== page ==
4 March 2024, Monday, 12:23
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IDF officer: Russia Got Into No-Win Situation

IDF officer: Russia Got Into No-Win Situation
Yigal Levin

The initiative passes to Ukraine at the strategic level.

For the second day in a row, drones have been attacking Russian air bases. Air bases near Saratov, Ryazan and Kursk were targeted. How does this change the course of the war?

Israel Defense Forces officer Yigal Levin commented on the drone attacks for the Charter97.org website.

— It was the Russian media who said that these were Ukrainian drones. Ukraine did not come with such statements, it is significant. Let's say strikes on particular Russian air bases. What exactly it was - missiles, drones, sabotage-reconnaissance groups or some kind of partisans, that’s secondary, it is not particularly important, because the very fact of the attack is important. As in the case of the Crimean bridge, it doesn’t matter how, it is important that it is vulnerable. The same is true for air bases. We are seeing that for two days. This suggests that this is a trend already, and not some kind of an exception to the rule, not an accident.

— Can we talk about the changed tactics of the Armed Forces of Ukraine?

— This is an initiative at the strategic level. It is assumed that you strike first and the enemy must react. Yesterday, a Russian missile attack on Ukraine was a retaliatory one. Russia needs to adapt, it is forced to react. This suggests that the initiative is passing to Ukraine at a strategic level. And if such attacks continue, similar events continue at their airbases, this will indicate a trend where Russia will have to adjust all the time.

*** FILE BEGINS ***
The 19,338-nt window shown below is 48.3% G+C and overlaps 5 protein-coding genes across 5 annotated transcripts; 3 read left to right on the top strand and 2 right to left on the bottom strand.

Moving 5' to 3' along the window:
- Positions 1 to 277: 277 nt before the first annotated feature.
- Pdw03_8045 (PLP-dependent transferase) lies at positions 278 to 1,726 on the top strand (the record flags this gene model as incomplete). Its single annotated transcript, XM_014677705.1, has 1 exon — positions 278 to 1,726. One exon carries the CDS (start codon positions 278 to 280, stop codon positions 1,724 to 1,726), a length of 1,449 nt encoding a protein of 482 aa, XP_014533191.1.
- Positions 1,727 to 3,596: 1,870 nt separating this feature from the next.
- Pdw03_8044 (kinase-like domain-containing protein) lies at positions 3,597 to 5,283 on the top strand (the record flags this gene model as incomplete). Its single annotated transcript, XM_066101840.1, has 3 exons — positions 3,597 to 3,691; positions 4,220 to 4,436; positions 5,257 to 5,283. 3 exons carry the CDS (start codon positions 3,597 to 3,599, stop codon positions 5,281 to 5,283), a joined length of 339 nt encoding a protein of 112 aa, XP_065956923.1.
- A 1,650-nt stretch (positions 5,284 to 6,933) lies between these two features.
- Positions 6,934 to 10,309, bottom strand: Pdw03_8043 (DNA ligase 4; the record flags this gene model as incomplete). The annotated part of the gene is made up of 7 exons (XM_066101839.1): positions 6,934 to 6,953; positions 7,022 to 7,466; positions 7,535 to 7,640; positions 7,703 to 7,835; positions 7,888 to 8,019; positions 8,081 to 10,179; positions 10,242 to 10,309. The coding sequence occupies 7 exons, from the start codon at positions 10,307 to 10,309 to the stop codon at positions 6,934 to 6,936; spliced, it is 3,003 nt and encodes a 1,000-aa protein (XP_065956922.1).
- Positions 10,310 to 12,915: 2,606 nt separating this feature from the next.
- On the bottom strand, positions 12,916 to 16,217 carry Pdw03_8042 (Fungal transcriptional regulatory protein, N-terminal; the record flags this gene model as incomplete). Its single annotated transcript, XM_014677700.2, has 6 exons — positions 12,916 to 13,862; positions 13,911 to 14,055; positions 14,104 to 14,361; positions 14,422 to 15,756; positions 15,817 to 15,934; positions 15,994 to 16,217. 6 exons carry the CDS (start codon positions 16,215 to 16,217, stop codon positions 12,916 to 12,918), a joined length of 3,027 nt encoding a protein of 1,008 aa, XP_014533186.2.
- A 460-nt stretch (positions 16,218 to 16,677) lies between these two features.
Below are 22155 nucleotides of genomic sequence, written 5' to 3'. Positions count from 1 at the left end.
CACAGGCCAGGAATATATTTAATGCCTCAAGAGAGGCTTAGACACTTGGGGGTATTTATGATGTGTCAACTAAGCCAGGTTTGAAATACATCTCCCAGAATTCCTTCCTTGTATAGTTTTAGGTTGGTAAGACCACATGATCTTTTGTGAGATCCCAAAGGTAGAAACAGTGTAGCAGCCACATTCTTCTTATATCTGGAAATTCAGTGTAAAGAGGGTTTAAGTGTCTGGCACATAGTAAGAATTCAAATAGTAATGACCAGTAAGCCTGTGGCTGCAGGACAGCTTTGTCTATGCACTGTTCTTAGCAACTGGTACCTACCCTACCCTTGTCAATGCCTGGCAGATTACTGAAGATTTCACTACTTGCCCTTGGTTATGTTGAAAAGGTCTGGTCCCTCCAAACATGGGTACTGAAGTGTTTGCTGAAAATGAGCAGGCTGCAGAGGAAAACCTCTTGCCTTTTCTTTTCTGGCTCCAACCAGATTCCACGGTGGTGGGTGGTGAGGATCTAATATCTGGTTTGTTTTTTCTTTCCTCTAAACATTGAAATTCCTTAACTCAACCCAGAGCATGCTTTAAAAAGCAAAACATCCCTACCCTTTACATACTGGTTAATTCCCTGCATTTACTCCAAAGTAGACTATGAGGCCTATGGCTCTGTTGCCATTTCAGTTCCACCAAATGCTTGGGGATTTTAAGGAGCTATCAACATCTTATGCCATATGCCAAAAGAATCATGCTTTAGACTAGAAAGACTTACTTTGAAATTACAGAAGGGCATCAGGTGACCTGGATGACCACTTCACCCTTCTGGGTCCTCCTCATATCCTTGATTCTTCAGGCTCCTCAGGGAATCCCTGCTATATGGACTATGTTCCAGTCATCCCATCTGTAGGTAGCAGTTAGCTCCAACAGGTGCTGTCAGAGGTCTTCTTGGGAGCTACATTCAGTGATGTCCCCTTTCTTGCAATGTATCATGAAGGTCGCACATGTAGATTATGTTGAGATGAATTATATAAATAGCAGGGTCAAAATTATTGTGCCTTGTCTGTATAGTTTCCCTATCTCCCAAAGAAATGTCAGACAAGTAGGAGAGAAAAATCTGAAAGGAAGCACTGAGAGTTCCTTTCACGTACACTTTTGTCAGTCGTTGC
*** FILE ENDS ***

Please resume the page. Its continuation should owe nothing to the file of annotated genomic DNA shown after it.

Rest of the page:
This completely changes the entire balance of power, because now they cannot impose their will and force Ukraine to do something. Now there is a situation where Russia needs to think about how to defend its bases in the rear. Engels base, for example, is located at a distance of more than 600 kilometers from the border with Ukraine. This is the first important point, a psychological one.

The second, practical point, is that Russia does not have enough air defence systems, they have to take their systems from Syria and deploy them in the country. Now they will face a dilemma: continue to use air defence at the frontline or "shove" them into air bases throughout Russia. There are many air bases in the Russian Federation, I am talking about military bases, many strategic targets and all kinds of military facilities. And not all of them are completely covered by air defence. There are facilities with no air defence systems at all, so they will have to take air defence systems from the frontline. And if they leave the frontline, then this will give more freedom to Ukrainian aviation, more freedom to Bayraktars and other systems.

Therefore, we see that Russia has gotten into a no-win situation from all points of view. If they leave their air defence at the frontline, then their military bases in the rear are not protected. If they remove them from the front, then by doing so they expose it. Thus, it affects the tactics of the Armed Forces of Ukraine.

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